Lie #6: We have to do something.

It’s a big world. Misery abounds. At any given time there are invasions, proxy wars, regional conflict, civil strife and illegal occupations on almost every continent. Yemen is on fire. The Israeli-Palestinian conflict grinds on. Afghanistan is starving. Those are three cases where the United States is involved, as usual on the wrong side. There are dozens of other conflicts in which the United States has little to no interest. The only reason we are involved in Ukraine is because the media tells us to be.

It is entirely reasonable to look at the conflict between Russia and Ukraine and decide that it’s simply not our business, that neither side is worthy of support.

(Ted Rall (Twitter: @tedrall), the political cartoonist, columnist and graphic novelist, is the author of a new graphic novel about a journalist gone bad, “The Stringer.” Order one today. You can support Ted’s hard-hitting political cartoons and columns and see his work first by sponsoring his work on Patreon.)




Why I Work for Sputnik

Western Balkans: Russia′s Sputnik skews public opinion | Europe | News and  current affairs from around the continent | DW | 29.09.2021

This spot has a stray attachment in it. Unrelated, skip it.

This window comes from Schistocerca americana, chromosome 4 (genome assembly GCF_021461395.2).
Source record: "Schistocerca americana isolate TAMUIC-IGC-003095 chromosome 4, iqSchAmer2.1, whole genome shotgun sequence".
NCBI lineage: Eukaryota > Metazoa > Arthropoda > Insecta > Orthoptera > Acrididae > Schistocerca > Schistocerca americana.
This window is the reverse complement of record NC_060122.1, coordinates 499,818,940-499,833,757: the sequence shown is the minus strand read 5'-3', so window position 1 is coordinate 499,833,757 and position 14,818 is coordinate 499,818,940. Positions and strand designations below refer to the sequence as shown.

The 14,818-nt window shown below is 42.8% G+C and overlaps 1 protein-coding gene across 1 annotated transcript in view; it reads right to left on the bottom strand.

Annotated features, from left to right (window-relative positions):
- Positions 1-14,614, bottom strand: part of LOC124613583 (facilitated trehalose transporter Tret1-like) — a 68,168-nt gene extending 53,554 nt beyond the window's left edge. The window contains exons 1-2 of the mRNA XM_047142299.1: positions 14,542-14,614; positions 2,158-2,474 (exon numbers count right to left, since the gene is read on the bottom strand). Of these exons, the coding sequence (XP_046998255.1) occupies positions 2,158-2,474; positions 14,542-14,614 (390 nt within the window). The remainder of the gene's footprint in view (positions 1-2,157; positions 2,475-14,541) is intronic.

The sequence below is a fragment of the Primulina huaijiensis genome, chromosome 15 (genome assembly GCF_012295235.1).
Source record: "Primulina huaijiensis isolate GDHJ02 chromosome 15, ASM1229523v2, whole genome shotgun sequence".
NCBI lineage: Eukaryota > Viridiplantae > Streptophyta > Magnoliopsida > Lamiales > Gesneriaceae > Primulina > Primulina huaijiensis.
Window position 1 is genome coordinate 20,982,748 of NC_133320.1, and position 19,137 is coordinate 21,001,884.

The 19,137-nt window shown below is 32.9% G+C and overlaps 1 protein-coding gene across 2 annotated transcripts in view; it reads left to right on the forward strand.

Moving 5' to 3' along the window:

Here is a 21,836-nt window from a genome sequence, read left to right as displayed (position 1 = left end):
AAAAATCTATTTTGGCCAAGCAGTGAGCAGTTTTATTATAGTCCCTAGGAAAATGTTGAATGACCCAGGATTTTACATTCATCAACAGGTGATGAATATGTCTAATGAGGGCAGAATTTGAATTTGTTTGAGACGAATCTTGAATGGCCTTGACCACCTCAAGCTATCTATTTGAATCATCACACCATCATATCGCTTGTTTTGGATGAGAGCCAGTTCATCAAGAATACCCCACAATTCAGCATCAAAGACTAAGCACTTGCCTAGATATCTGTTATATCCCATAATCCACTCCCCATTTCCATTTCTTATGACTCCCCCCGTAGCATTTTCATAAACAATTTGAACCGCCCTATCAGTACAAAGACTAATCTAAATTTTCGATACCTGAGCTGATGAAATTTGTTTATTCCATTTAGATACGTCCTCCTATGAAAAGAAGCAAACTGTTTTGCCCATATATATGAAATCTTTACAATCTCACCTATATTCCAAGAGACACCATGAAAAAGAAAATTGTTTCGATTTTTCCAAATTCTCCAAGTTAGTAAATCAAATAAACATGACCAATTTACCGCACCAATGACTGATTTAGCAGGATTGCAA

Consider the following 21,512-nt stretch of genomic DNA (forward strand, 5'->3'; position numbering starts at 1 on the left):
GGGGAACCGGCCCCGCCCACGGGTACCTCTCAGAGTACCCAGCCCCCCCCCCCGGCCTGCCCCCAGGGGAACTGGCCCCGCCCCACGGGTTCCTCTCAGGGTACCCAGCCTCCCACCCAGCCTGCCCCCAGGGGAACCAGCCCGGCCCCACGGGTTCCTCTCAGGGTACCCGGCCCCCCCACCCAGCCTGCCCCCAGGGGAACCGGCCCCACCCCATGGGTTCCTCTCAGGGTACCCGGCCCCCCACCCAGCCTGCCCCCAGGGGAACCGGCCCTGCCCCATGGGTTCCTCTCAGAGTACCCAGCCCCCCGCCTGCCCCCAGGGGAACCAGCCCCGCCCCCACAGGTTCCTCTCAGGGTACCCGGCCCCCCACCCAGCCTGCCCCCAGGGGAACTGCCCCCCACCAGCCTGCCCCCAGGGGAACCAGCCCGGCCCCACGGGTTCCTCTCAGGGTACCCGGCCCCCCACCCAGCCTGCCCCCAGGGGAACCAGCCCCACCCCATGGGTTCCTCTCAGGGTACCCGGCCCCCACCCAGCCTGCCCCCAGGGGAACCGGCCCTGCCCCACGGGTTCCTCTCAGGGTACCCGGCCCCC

I have won two Robert F. Kennedy Journalism Awards, been a Pulitzer Prize finalist, published more than 20 books and have seen my political cartoons and columns appear in hundreds of newspapers and magazines. So why do I have Russian state media as one of my clients?

            I’m on Sputnik News’ website—as a freelancer, not on staff—and a frequent guest on its radio feed for the same reason that former New York Times war correspondent Chris Hedges and former MSNBC talk host Ed Schultz appeared on the now-shuttered RT America television network:

I’m a leftist.

            It’s an article of faith that the United States is a conservative country. But 38% of American voters prefer socialism to capitalism. That’s a remarkable figure considering this country’s history of suppressing the Left from the Palmer raids to McCarthyism to the methodical legislative destruction of trade unionism.

The American Left is bigger than you may think, and it’s growing. Yet leftist voices—antiwar, anti-capitalist, militantly environmentalist—are nowhere to be found in the mainstream, corporate-owned print, broadcast and online news media outlets consumed by the vast majority of U.S. citizens.

It doesn’t matter how entertaining or relevant or smart or funny you are. Communists, socialists, anarchists, left libertarians, deep-green environmentalists and populist progressives need not apply as opinion columnists, radio or television commentators. There isn’t even space in mainstream media for pundits who align with establishment progressives like Senators Bernie Sanders and Elizabeth Warren, whose ideas are indistinguishable from old-school liberal Democrats like Hubert Humphrey and George McGovern.